The Arctic and Antarctic oceans are located in areas that are experiencing new conditions due to climate change (higher atmospheric temperatures, melting of ice sheets). Nevertheless, it is difficult to understand the changes in sea level, due to the fact that large areas are seasonally or permanently covered by sea ice. Scientists at DGFI-TUM have developed a new technique to spot the leads, i.e. openings in sea ice that uncover the sea surface, by analysing the data of ESA's successful Cryosat-2 mission.
The radar altimeter on board sends electromagnetic waves and collects the reflections from the ocean surface at different incidence angles. But the retrieval of meaningful sea level estimates requires not only the recognition of the leads. It also needs to be ensured that the openings are perpendicular to the satellite position (nadir position).
As the sea is calm and flat, the leads act like a mirror for the satellite: they could be easy to recognise, but their reflection is so strong that it has a signature on the data also at other incidence angles. An undetected lead is a missed opportunity to measure sea level, but a lead detected when not at nadir can cause a wrong estimation.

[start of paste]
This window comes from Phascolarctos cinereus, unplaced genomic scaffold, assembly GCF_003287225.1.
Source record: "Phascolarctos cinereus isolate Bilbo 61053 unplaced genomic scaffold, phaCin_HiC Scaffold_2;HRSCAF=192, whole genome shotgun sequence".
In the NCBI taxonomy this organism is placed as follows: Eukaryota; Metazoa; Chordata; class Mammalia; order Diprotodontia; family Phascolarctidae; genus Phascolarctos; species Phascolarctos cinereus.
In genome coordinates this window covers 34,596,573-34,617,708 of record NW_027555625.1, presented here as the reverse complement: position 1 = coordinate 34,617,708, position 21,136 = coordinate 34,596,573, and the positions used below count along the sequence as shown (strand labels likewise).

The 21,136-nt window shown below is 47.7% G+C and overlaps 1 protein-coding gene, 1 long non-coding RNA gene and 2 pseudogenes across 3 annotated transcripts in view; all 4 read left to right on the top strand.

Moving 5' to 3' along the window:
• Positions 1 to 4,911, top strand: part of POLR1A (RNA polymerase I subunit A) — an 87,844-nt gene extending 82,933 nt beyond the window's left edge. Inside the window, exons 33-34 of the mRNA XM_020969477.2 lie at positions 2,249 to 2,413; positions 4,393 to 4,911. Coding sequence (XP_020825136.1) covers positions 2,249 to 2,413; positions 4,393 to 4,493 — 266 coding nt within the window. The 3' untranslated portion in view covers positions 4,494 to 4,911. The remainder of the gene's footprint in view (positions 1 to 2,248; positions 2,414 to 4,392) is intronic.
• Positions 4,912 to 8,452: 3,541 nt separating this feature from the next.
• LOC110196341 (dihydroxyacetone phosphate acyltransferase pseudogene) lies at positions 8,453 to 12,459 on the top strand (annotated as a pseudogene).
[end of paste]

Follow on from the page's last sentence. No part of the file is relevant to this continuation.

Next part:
By tracking the signature that the leads leave on the collected data, it is possible to improve the detection capabilities. This is shown in the publication Lead Detection using Cryosat-2 Delay-Doppler Processing and Sentinel-1 SAR images (Advances in Space Research, 2017, DOI: 10.1016/j.asr.2017.07.011, [PDF]). The technique is also validated using radar images from Sentinel-1 (see picture above). This study will increase the reliability of the sea level analysis at high latitudes and thus contributes to improve the knowledge of the sea level dynamics in the Arctic and Antarctic oceans.